In China’s “dog-eat-dog” political culture, Harvard scholar Roderick MacFarquhar told the Fairbank Center seminar, the family is both “a wealth-generating unit” and a “form of general protection.” As a result, he added, “you have a party that is seen as deeply corrupt.”
Before his ouster, Bo Xilai had an official annual salary of less than $20,000. But his son attended Harrow School, an exclusive private academy in London with annual fees of about $48,000; then Oxford, which, for overseas students, costs more than $25,000 a year just in tuition; and the Kennedy School, which, according to its own estimates, requires about $70,000 a year to cover tuition and living expenses.
‘Top of the food chain’
“This is about haves and have-nots,” said Hong Huang, the stepdaughter of Mao’s foreign minister Qiao Guanhua and a member of an earlier generation of American-educated princelings. “China’s old-boy network . . . is no different from America’s old-boy network,” said Hong, who went to Vassar College in Poughkeepsie, N.Y., and whose mother served as Mao’s English teacher.
“There is something about elitism that says if you are born in the right family, you have to go to the right school to perpetuate the glory of the family. Going to an elite college is a natural extension of that,” said Hong, now a Beijing-based style guru and publisher. Among her ventures is iLook, an edgy fashion and lifestyle magazine that offers tips on how to enjoy what a 2010 cover story proclaimed as China’s “Gilded Age.”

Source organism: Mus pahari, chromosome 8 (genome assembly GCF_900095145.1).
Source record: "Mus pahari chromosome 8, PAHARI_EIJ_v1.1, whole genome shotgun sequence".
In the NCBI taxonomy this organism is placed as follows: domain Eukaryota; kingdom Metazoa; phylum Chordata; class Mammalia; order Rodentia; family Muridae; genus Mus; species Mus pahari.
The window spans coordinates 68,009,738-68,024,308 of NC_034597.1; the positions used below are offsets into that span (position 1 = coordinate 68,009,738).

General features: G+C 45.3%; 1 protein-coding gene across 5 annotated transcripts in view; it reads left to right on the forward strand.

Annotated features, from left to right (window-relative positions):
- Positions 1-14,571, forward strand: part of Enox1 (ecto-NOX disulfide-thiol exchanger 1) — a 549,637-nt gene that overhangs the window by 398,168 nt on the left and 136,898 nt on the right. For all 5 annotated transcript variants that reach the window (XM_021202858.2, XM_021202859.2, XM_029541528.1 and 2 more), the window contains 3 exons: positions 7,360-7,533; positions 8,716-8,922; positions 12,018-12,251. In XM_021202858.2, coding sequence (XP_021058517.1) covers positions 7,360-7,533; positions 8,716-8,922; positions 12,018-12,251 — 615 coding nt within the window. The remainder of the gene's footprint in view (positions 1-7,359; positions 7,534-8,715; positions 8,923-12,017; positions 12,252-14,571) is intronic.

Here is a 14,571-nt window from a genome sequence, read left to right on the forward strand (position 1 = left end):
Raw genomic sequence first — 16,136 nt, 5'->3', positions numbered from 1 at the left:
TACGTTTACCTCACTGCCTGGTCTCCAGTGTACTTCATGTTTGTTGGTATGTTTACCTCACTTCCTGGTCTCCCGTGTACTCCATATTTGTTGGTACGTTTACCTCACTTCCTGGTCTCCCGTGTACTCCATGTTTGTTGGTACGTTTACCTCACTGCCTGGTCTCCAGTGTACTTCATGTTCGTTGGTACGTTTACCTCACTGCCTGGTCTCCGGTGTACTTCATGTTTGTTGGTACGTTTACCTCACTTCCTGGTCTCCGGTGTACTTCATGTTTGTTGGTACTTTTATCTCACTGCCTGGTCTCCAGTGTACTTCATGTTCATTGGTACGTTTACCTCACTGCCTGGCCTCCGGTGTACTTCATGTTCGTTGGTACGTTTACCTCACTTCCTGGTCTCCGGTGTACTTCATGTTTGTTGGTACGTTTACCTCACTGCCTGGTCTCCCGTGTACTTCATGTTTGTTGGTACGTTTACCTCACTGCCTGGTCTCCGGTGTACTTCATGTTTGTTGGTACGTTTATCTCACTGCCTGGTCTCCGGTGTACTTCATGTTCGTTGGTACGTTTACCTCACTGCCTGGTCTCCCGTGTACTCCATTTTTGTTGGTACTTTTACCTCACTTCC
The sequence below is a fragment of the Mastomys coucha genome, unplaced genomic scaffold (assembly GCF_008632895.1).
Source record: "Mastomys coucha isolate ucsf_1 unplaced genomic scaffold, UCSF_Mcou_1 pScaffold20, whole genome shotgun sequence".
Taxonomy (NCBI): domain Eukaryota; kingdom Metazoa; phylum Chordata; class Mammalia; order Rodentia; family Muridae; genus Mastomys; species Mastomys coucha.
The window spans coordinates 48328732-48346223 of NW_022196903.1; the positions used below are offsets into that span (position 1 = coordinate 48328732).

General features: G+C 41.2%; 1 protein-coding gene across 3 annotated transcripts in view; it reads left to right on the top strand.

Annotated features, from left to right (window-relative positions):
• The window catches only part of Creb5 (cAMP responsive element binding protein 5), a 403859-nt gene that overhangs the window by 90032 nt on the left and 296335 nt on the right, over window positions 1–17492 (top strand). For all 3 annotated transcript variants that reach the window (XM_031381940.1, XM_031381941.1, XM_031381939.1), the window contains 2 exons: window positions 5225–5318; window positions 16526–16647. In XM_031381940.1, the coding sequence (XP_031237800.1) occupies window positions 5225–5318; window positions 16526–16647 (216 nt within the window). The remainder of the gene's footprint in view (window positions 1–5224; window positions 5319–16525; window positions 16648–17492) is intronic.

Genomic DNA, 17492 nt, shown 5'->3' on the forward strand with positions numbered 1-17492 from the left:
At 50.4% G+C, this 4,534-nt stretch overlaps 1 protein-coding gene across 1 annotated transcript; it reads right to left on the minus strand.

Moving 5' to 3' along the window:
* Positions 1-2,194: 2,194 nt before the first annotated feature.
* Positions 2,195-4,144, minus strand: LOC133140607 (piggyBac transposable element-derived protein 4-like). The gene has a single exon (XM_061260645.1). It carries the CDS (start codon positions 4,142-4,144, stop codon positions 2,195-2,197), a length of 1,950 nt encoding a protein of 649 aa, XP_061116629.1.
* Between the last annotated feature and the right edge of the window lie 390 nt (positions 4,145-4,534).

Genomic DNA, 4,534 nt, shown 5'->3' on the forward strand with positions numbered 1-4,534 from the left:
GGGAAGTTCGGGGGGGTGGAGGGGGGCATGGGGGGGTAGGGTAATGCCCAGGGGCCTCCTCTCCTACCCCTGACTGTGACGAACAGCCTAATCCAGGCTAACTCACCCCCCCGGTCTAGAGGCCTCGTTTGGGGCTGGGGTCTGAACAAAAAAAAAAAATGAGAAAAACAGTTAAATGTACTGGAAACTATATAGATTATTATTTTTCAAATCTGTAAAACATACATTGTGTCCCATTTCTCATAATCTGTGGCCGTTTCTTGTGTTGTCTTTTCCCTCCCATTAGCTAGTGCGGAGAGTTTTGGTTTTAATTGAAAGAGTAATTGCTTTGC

Noting that the Communist Party has drifted far from its early ideological moorings, Hong said she sees no contradiction between the desire for an Ivy League education and the current principles of the ruling party and its leaders: “What part of China is communist, and what part of Harvard is against elitist authoritarianism?”
Hong’s stepfather, Qiao, was purged as foreign minister in 1976 and his ministerial post passed to Mao’s former interpreter, Huang Hua, whose son, Huang Bin, also went to Harvard. At the time, China’s education system lay in ruins, wrecked by the 1966-76 Cultural Revolution and Mao’s vicious campaigns against intellectuals, who were reviled as the “stinking ninth category.”
Today, Chinese universities have not only recovered but become so fiercely competitive that getting into them is difficult even for well-connected princelings. Even so, top American universities still carry more cachet among many in China’s political and business elite, in part because they are so expensive. A degree from Harvard or the equivalent ranks as “the ultimate status symbol” for China’s elite, said Orville Schell, a Harvard graduate and director of the Center on U.S.-China Relations at the Asia Society in New York.